I speak from experience as someone who lived and worked in America, got a fiancee visa retroactively and went to a large comprehensive school in the UK where one particular teacher said that we were all second rate before taking a lucrative post in American academia.

    He also said that none of us would be able to function in a place like America at his sort of level because of our small town attitudes.

    Fortunately the human mind can transcend this sort of prejudice but it requires discipline and can take a toll.

    The UK education system at state level is not equipping students for a world in which half of them will never have jobs(1.4% economic growth since 1946 doesn’t cut it) and the public are simply too ill informed by the politicians by the stark choices that will have to be made and what the country has to do in terms of paying the price for remaining a first world country.

    Since a lot of people in the UK have a “security blanket” “the world owes me a living mentality”, they will have to be re-educated or taught another useful language and be encouraged too emigrate to another country, rather like the Tyneside builders in the 1980s, who were forced to go to Germany to look for work.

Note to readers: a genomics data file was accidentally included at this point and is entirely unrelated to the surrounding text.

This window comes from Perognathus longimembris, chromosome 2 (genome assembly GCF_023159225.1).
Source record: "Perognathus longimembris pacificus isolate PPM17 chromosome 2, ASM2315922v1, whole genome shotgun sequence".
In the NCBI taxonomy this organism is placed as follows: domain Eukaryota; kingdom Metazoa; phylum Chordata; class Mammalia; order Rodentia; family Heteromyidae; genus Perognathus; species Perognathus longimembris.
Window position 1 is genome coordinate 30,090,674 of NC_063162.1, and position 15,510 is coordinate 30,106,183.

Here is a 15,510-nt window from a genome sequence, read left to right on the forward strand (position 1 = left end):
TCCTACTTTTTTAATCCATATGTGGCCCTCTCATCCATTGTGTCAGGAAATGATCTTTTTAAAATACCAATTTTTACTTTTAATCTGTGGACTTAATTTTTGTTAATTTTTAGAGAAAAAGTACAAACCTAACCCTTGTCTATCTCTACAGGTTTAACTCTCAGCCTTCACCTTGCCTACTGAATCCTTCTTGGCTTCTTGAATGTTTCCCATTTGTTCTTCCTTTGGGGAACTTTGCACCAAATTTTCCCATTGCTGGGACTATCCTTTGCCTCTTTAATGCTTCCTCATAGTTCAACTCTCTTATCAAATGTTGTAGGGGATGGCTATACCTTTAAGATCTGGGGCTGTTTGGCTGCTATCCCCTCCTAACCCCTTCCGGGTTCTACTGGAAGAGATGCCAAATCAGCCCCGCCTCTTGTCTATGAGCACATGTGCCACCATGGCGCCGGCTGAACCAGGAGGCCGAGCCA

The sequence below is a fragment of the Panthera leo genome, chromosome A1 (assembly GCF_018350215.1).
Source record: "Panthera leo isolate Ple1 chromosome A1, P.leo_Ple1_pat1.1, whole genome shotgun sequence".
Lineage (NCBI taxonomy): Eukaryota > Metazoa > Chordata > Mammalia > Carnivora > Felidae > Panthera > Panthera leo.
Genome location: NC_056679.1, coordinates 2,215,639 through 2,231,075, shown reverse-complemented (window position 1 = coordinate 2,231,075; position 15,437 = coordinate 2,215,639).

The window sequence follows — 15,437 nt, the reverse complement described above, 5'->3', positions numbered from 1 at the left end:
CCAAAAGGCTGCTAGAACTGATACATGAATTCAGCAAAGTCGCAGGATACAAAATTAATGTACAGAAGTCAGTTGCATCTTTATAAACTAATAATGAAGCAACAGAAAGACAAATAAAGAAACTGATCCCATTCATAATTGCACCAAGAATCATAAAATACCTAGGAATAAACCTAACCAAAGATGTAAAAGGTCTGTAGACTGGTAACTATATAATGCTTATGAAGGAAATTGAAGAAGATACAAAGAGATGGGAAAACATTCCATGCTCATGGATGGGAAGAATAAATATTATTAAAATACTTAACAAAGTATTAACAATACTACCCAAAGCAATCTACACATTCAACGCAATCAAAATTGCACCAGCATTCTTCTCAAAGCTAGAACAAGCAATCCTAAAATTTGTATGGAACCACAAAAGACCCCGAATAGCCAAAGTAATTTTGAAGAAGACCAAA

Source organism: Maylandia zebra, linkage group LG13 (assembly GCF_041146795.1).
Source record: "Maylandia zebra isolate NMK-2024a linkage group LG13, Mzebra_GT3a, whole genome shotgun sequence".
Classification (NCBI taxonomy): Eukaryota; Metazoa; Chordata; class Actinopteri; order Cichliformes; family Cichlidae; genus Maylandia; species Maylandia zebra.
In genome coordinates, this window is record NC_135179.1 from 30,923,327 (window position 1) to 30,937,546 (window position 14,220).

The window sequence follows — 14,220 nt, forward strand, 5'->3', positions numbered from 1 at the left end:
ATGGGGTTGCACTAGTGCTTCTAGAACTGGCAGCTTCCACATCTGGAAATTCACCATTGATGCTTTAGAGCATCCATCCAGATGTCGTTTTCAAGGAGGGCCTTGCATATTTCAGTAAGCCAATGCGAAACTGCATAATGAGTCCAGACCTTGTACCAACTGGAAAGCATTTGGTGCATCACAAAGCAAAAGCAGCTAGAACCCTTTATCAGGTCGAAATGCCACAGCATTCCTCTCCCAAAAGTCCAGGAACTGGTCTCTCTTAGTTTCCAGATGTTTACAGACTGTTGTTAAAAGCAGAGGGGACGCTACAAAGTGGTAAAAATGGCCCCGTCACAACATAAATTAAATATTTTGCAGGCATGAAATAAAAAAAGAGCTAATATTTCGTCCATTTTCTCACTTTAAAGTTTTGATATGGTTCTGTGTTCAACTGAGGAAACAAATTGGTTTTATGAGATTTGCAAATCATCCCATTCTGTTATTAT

This time round, they will be forced to look further afield as Europe has failed to create a single nett new job in 25 years and is unlikely to do so ever again.

    Those of a practical bent, with few academic skills, will need to be able to undertake repairs or make things that people want such as furniture, bookcases, summerhouses, boats for the wealthy, wrought ironwork or thatched cottages. For them we need business boot camps, school industry links and mentoring from experienced people to teach them how to market and sell their wares, mitigate their tax burden and control costs.

    I have done some of this sort of work on a pro-bono and confidential basis and assisted a number of people, including ex members of the armed forces including one ex RAF man who is an expert glassblower who has pieces in Claudia Schiffer’s house.

    Without Government intervention on a grand scale (neither the Coalition or Ed Miliband seem to grasp the scale of the problem), many people in the UK are doomed to a life on the dole, at the margins and without the wherewithal to take the learned Harvard professor’s advice.

    • John,

      As another former management consultant, interim manager and corporate troubleshooter, I identify with your argument and proposed solution. Whilst the crux of the problem is with the Home Office and their Ministers, I believe that part of the inefficiency rests with the bureaucracy of regulated industries in the UK which is not necessarily in the public’s best interests, in my view. Perhaps, an independent enquiry is appropriate?

    • John, many thanks for your very interesting response which I broadly endorse. You are right that the problem for most people with education or skills training challenges is remote from the issues of students of elitest Ivy League institutions like Harvard, or the UK equivalent, e.g. Oxford and Cambridge.